procedure is usually not practiced in veterinary medicine except in
university veterinary centers and critical care centers.
INJECTABLE - Excellent choice for short procedures not
involving entering a body cavity as they do not provide sufficient pain
INHALANT - Most common form of anesthesia used for prolonged
and invasive procedures. Very safe drugs available today; i.e.,
sevoflurane. Isoflurane is also a safe inhalant anesthesia;
however, sevoflurane is the newest. As it is necessary to insert
an endo-tracheal tube so the animal can inhale the gas, an injectable
anesthetic is needed to render the animal unconscious and not fight the
insertion of the tube. Propofal is the drug of choice.
Puppies and small breeds, however, can be anesthetized using an
anesthetic mask or induction chamber.
PRE-OPERATIVE - Usually, sedatives, tranquilizers, analgesics
(pain reducers), and medication to reduce salivation.
- Sedatives – Acepromazine – can cause low blood pressure
- Tranquilizers – Domitor©, Xylazine – can cause slow heart
- Analgesic/Sedatives – Butorphanol – similar to morphine
but shorter acting
Bupreanex© - Same as above but longer acting
INDUCTION AGENTS - Injections to induce anesthesia to a level
where an endo-tracheal tube can be inserted. Barbiturates such as
Thiamylal and Thiopental should be used with caution in any sighthound.
Barbiturates are redistributed into the body fat. In the case of a
Ridgeback that is in top notch lure coursing condition with very little
body fat, the use of barbiturates should be avoided. The same would hold
true for a Ridgeback that is overweight with a lot of body fat.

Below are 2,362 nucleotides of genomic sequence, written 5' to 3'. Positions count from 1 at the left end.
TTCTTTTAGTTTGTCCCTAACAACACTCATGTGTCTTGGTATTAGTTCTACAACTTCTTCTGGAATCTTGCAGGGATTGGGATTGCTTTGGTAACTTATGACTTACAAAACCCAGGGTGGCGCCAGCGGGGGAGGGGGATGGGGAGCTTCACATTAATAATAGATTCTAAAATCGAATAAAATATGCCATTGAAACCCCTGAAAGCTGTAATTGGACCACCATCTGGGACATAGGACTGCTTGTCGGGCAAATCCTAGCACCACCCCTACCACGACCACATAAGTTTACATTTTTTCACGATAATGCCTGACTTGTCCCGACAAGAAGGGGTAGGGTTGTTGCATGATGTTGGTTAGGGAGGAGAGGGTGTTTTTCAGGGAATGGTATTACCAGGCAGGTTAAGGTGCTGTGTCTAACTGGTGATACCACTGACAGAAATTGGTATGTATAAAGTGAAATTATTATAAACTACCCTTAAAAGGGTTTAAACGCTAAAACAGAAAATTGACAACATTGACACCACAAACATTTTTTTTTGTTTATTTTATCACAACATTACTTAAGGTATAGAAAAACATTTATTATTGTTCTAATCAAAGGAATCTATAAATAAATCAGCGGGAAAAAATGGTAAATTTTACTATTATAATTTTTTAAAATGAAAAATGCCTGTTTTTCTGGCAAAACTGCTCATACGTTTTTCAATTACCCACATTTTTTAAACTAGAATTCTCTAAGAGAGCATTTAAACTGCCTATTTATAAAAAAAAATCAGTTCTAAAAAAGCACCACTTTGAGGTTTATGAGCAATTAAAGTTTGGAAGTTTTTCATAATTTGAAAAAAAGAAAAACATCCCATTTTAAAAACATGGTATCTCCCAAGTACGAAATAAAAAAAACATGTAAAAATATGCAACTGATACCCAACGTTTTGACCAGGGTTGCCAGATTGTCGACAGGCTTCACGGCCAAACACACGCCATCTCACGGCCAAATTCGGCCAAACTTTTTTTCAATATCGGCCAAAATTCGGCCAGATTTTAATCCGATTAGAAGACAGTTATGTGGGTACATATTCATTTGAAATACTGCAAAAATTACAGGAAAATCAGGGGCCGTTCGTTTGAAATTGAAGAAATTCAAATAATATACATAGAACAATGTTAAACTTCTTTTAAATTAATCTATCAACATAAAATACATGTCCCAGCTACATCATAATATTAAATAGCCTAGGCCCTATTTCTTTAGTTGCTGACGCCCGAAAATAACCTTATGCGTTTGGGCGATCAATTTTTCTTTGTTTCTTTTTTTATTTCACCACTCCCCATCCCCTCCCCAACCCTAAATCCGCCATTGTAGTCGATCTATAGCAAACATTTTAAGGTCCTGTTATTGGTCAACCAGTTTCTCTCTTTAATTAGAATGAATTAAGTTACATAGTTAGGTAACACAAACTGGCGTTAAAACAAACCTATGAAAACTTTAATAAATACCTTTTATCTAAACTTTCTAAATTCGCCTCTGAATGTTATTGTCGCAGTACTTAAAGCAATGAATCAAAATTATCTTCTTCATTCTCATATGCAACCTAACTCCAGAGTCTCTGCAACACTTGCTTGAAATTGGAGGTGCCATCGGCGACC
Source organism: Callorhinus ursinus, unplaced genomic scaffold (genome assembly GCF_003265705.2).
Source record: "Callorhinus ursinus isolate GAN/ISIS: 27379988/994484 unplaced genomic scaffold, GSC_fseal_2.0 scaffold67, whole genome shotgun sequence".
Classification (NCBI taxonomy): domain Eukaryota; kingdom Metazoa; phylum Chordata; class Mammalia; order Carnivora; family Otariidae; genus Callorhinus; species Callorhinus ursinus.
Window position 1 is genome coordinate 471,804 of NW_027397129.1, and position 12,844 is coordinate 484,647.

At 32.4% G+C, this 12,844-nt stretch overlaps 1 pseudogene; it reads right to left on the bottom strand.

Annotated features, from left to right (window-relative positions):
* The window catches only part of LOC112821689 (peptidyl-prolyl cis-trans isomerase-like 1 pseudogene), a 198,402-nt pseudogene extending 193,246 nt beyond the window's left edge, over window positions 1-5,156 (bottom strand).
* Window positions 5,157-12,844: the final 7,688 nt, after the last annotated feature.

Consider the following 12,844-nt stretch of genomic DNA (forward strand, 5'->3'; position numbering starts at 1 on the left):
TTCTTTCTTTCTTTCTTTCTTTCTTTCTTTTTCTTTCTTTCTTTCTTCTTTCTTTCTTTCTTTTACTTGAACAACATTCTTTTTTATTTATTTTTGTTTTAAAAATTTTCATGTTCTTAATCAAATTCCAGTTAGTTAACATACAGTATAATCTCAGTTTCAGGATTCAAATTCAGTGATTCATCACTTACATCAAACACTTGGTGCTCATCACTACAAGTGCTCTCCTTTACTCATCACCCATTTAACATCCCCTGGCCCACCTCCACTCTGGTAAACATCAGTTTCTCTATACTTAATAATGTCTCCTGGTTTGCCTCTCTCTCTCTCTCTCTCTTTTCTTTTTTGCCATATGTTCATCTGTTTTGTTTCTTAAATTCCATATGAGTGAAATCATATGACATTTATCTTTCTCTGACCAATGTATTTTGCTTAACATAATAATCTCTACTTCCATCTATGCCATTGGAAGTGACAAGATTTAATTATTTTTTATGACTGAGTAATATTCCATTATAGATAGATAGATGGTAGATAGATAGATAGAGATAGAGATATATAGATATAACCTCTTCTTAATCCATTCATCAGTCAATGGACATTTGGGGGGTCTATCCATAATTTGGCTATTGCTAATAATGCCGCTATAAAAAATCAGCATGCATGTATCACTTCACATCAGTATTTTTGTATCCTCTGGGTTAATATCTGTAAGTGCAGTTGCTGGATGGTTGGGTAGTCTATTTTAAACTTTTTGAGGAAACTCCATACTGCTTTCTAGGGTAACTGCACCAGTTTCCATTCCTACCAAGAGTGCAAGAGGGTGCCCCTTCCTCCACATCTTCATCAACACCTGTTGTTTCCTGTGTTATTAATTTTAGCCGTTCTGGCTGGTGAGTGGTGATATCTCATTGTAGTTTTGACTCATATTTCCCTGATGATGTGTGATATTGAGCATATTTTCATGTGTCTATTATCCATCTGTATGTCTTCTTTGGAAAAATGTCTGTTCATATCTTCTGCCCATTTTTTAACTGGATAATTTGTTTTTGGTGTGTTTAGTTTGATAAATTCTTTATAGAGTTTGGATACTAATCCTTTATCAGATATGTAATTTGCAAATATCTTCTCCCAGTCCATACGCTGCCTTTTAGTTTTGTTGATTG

However, most veterinary practices are opting for combination drugs such
as Ketamine, Valium or Ketamine and Medetomidine. Propofal is an
extremely safe induction agent. It is eliminated quickly and used
extensively in Greyhound and other sighthound surgeries. It is
much more expensive than other induction anesthetics.
MAINTENANCE - Accomplished by inhalant anesthetics such as
Halothane, Methoxyflurane, Isoflurane and the newest - Sevoflurane.
These gases are used to maintain the anesthesia throughout the
operation. Additional administration of injectable anesthetics is
not recommended, with the exception of Propofal. IV fluid
therapy is recommended for any invasive or extended procedure in order
to maintain blood pressure, decrease the risk of shock, and have a line
open to the bloodstream in the event of an emergency.
Involves constant administration of inhalant gas to maintain
the needed level of anesthesia. A good anesthetist will constantly
monitor mucous membrane color, heart and pulse rate, pulse quality,
respiratory rate and depth, and eye reflexes.
POST-OPERATIVE - With the use of the new and safer anesthetics,
animals are coming out of anesthesia quicker, and post-operative pain
may be more intense. Therefore, the use of post-operative pain
relievers and the continuation of IV fluid therapy is highly
recommended. . A growing number of veterinarians are using duragesic
patches for post-operative pain. However, they are recommend for
only the most painful of post-operative procedures such as orthopedic
surgery. There is considerable sedation with them, some
constipation, decreased appetite, and gastrointestinal stasis.
Torbutrol is a good oral pain reliever for the first 24 – 48 hours after
surgery. It should not be administered, however, unless the dog is
exhibiting signs of pain and discomfort.
Electrocardiogram gives instantaneous visual and audio
picture of the heart rate during a procedure.
Blood pressure monitoring equipment is not commonly
available in regular veterinary practices. Most anesthetics
can cause low blood pressure. Monitoring enables the
veterinarian to intervene when needed. Doppler is an
inexpensive alternative to expensive blood pressure monitoring
Pulse oximetry is becoming more available in veterinary
practices. Measures oxygen in the peripheral blood vessels.
An excellent means of determining whether an animal is breathing
sufficiently to provide oxygen to the blood.
NOTE: This article has been reviewed by three licensed
veterinarians for input and accuracy and has been reviewed and accepted
by several more since publication.